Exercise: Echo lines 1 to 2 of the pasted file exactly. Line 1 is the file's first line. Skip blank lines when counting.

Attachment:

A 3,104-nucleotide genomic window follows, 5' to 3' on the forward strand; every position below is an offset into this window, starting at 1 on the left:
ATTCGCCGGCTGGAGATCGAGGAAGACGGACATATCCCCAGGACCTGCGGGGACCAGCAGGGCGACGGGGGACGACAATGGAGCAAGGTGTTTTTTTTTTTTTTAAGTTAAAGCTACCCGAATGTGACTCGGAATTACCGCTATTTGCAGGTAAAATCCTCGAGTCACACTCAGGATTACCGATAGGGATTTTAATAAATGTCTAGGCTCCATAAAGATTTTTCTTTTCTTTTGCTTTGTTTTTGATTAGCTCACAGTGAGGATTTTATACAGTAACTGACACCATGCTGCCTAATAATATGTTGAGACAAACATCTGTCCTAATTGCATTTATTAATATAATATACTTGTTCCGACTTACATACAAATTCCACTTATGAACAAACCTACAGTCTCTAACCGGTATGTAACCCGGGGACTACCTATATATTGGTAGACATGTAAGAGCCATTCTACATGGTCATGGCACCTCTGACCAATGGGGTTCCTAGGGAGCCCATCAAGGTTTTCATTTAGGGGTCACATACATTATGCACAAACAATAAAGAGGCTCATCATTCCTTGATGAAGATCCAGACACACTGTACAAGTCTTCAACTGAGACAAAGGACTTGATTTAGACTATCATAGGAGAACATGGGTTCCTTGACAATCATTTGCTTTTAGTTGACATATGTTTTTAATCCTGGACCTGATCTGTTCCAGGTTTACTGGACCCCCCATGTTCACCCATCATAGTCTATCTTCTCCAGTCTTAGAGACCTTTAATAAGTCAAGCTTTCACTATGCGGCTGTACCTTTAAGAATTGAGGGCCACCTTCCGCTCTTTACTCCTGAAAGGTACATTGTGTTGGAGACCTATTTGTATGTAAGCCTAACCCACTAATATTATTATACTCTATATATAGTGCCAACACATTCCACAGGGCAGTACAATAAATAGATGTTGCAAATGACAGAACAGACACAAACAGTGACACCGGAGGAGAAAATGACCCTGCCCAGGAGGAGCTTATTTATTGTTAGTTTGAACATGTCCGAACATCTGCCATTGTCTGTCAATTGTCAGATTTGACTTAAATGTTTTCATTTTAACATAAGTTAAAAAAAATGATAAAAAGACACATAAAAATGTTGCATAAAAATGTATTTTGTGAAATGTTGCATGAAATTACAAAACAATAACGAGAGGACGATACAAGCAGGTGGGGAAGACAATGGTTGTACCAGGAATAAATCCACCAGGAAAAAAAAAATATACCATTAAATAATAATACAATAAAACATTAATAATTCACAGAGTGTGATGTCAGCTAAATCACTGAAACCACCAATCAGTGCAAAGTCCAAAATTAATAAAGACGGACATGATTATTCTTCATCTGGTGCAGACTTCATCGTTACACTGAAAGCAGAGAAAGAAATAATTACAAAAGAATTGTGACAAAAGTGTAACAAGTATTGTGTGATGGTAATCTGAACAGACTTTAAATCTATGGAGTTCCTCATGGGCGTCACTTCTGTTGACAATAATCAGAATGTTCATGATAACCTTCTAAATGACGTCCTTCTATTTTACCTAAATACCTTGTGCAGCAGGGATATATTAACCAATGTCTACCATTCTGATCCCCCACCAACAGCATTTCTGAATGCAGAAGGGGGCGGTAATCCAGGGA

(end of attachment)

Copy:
A 3,104-nucleotide genomic window follows, 5' to 3' on the forward strand; every position below is an offset into this window, starting at 1 on the left:
ATTCGCCGGCTGGAGATCGAGGAAGACGGACATATCCCCAGGACCTGCGGGGACCAGCAGGGCGACGGGGGACGACAATGGAGCAAGGTGTTTTTTTTTTTTTTAAGTTAAAGCTACCCGAATGTGACTCGGAATTACCGCTATTTGCAGGTAAAATCCTCGAGTCACACTCAGGATTACCGATAGGGATTTTAATAAATGTCTAGGCTCCATAAAGATTTTTCTTTTCTTTTGCTTTGTTTTTGATTAGCTCACAGTGAGGATTTTATACAGTAACTGACACCATGCTGCCTAATAATATGTTGAGACAAACATCTGTCCTAATTGCATTTATTAATATAATATACTTGTTCCGACTTACATACAAATTCCACTTATGAACAAACCTACAGTCTCTAACCGGTATGTAACCCGGGGACTACCTATATATTGGTAGACATGTAAGAGCCATTCTACATGGTCATGGCACCTCTGACCAATGGGGTTCCTAGGGAGCCCATCAAGGTTTTCATTTAGGGGTCACATACATTATGCACAAACAATAAAGAGGCTCATCATTCCTTGATGAAGATCCAGACACACTGTACAAGTCTTCAACTGAGACAAAGGACTTGATTTAGACTATCATAGGAGAACATGGGTTCCTTGACAATCATTTGCTTTTAGTTGACATATGTTTTTAATCCTGGACCTGATCTGTTCCAGGTTTACTGGACCCCCCATGTTCACCCATCATAGTCTATCTTCTCCAGTCTTAGAGACCTTTAATAAGTCAAGCTTTCACTATGCGGCTGTACCTTTAAGAATTGAGGGCCACCTTCCGCTCTTTACTCCTGAAAGGTACATTGTGTTGGAGACCTATTTGTATGTAAGCCTAACCCACTAATATTATTATACTCTATATATAGTGCCAACACATTCCACAGGGCAGTACAATAAATAGATGTTGCAAATGACAGAACAGACACAAACAGTGACACCGGAGGAGAAAATGACCCTGCCCAGGAGGAGCTTATTTATTGTTAGTTTGAACATGTCCGAACATCTGCCATTGTCTGTCAATTGTCAGATTTGACTTAAATGTTTTCATTTTAACATAAGTTAAAAAAAATGATAAAAAGACACATAAAAATGTTGCATAAAAATGTATTTTGTGAAATGTTGCATGAAATTACAAAACAATAACGAGAGGACGATACAAGCAGGTGGGGAAGACAATGGTTGTACCAGGAATAAATCCACCAGGAAAAAAAAAATATACCATTAAATAATAATACAATAAAACATTAATAATTCACAGAGTGTGATGTCAGCTAAATCACTGAAACCACCAATCAGTGCAAAGTCCAAAATTAATAAAGACGGACATGATTATTCTTCATCTGGTGCAGACTTCATCGTTACACTGAAAGCAGAGAAAGAAATAATTACAAAAGAATTGTGACAAAAGTGTAACAAGTATTGTGTGATGGTAATCTGAACAGACTTTAAATCTATGGAGTTCCTCATGGGCGTCACTTCTGTTGACAATAATCAGAATGTTCATGATAACCTTCTAAATGACGTCCTTCTATTTTACCTAAATACCTTGTGCAGCAGGGATATATTAACCAATGTCTACCATTCTGATCCCCCACCAACAGCATTTCTGAATGCAGAAGGGGGCGGTAATCCAGGGA